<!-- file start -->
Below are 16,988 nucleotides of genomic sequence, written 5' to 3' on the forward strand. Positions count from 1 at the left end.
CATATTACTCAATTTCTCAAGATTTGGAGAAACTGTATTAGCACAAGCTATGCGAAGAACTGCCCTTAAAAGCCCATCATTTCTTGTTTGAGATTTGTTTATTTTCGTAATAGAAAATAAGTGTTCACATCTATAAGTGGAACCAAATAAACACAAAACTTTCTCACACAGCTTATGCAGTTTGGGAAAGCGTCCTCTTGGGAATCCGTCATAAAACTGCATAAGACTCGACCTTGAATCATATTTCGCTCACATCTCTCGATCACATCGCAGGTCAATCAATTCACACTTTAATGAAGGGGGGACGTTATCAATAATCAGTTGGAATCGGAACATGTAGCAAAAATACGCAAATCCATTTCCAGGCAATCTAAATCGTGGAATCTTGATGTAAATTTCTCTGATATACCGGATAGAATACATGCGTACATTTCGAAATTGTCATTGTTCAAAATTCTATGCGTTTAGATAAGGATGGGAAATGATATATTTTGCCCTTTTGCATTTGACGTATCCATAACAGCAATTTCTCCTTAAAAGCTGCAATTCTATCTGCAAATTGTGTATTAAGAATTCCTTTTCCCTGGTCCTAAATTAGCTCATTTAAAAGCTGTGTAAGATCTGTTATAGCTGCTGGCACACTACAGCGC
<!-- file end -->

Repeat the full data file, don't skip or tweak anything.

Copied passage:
Below are 16,988 nucleotides of genomic sequence, written 5' to 3' on the forward strand. Positions count from 1 at the left end.
CATATTACTCAATTTCTCAAGATTTGGAGAAACTGTATTAGCACAAGCTATGCGAAGAACTGCCCTTAAAAGCCCATCATTTCTTGTTTGAGATTTGTTTATTTTCGTAATAGAAAATAAGTGTTCACATCTATAAGTGGAACCAAATAAACACAAAACTTTCTCACACAGCTTATGCAGTTTGGGAAAGCGTCCTCTTGGGAATCCGTCATAAAACTGCATAAGACTCGACCTTGAATCATATTTCGCTCACATCTCTCGATCACATCGCAGGTCAATCAATTCACACTTTAATGAAGGGGGGACGTTATCAATAATCAGTTGGAATCGGAACATGTAGCAAAAATACGCAAATCCATTTCCAGGCAATCTAAATCGTGGAATCTTGATGTAAATTTCTCTGATATACCGGATAGAATACATGCGTACATTTCGAAATTGTCATTGTTCAAAATTCTATGCGTTTAGATAAGGATGGGAAATGATATATTTTGCCCTTTTGCATTTGACGTATCCATAACAGCAATTTCTCCTTAAAAGCTGCAATTCTATCTGCAAATTGTGTATTAAGAATTCCTTTTCCCTGGTCCTAAATTAGCTCATTTAAAAGCTGTGTAAGATCTGTTATAGCTGCTGGCACACTACAGCGC